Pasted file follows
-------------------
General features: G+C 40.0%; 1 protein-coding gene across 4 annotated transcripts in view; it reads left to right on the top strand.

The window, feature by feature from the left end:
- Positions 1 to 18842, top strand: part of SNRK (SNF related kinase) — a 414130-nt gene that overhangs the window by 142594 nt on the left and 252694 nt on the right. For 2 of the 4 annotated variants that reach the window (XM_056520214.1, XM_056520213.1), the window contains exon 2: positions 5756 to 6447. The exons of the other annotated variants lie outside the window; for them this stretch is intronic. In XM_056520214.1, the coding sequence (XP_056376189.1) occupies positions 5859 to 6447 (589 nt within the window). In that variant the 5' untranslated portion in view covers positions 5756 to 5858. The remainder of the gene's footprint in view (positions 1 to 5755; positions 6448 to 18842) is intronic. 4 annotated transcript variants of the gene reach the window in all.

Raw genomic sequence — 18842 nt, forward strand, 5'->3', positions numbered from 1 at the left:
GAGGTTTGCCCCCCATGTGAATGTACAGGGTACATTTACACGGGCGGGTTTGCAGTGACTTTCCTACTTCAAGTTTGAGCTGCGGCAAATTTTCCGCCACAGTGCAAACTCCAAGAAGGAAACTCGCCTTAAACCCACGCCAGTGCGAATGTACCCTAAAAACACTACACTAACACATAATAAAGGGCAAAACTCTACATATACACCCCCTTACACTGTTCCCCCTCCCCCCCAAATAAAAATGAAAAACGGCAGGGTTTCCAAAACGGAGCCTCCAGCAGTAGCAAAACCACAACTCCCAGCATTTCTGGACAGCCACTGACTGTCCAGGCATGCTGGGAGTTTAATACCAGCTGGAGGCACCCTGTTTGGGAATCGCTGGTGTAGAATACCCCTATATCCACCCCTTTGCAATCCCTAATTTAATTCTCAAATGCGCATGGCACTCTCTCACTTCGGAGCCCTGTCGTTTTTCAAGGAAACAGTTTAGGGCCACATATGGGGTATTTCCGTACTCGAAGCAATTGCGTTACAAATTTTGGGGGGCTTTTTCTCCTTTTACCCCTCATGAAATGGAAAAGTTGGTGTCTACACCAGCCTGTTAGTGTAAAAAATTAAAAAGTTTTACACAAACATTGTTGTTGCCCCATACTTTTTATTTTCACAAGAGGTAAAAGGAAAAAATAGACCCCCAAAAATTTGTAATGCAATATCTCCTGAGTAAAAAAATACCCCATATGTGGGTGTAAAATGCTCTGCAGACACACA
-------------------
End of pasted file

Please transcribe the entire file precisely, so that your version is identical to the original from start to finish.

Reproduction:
General features: G+C 40.0%; 1 protein-coding gene across 4 annotated transcripts in view; it reads left to right on the top strand.

The window, feature by feature from the left end:
- Positions 1 to 18842, top strand: part of SNRK (SNF related kinase) — a 414130-nt gene that overhangs the window by 142594 nt on the left and 252694 nt on the right. For 2 of the 4 annotated variants that reach the window (XM_056520214.1, XM_056520213.1), the window contains exon 2: positions 5756 to 6447. The exons of the other annotated variants lie outside the window; for them this stretch is intronic. In XM_056520214.1, the coding sequence (XP_056376189.1) occupies positions 5859 to 6447 (589 nt within the window). In that variant the 5' untranslated portion in view covers positions 5756 to 5858. The remainder of the gene's footprint in view (positions 1 to 5755; positions 6448 to 18842) is intronic. 4 annotated transcript variants of the gene reach the window in all.

Raw genomic sequence — 18842 nt, forward strand, 5'->3', positions numbered from 1 at the left:
GAGGTTTGCCCCCCATGTGAATGTACAGGGTACATTTACACGGGCGGGTTTGCAGTGACTTTCCTACTTCAAGTTTGAGCTGCGGCAAATTTTCCGCCACAGTGCAAACTCCAAGAAGGAAACTCGCCTTAAACCCACGCCAGTGCGAATGTACCCTAAAAACACTACACTAACACATAATAAAGGGCAAAACTCTACATATACACCCCCTTACACTGTTCCCCCTCCCCCCCAAATAAAAATGAAAAACGGCAGGGTTTCCAAAACGGAGCCTCCAGCAGTAGCAAAACCACAACTCCCAGCATTTCTGGACAGCCACTGACTGTCCAGGCATGCTGGGAGTTTAATACCAGCTGGAGGCACCCTGTTTGGGAATCGCTGGTGTAGAATACCCCTATATCCACCCCTTTGCAATCCCTAATTTAATTCTCAAATGCGCATGGCACTCTCTCACTTCGGAGCCCTGTCGTTTTTCAAGGAAACAGTTTAGGGCCACATATGGGGTATTTCCGTACTCGAAGCAATTGCGTTACAAATTTTGGGGGGCTTTTTCTCCTTTTACCCCTCATGAAATGGAAAAGTTGGTGTCTACACCAGCCTGTTAGTGTAAAAAATTAAAAAGTTTTACACAAACATTGTTGTTGCCCCATACTTTTTATTTTCACAAGAGGTAAAAGGAAAAAATAGACCCCCAAAAATTTGTAATGCAATATCTCCTGAGTAAAAAAATACCCCATATGTGGGTGTAAAATGCTCTGCAGACACACA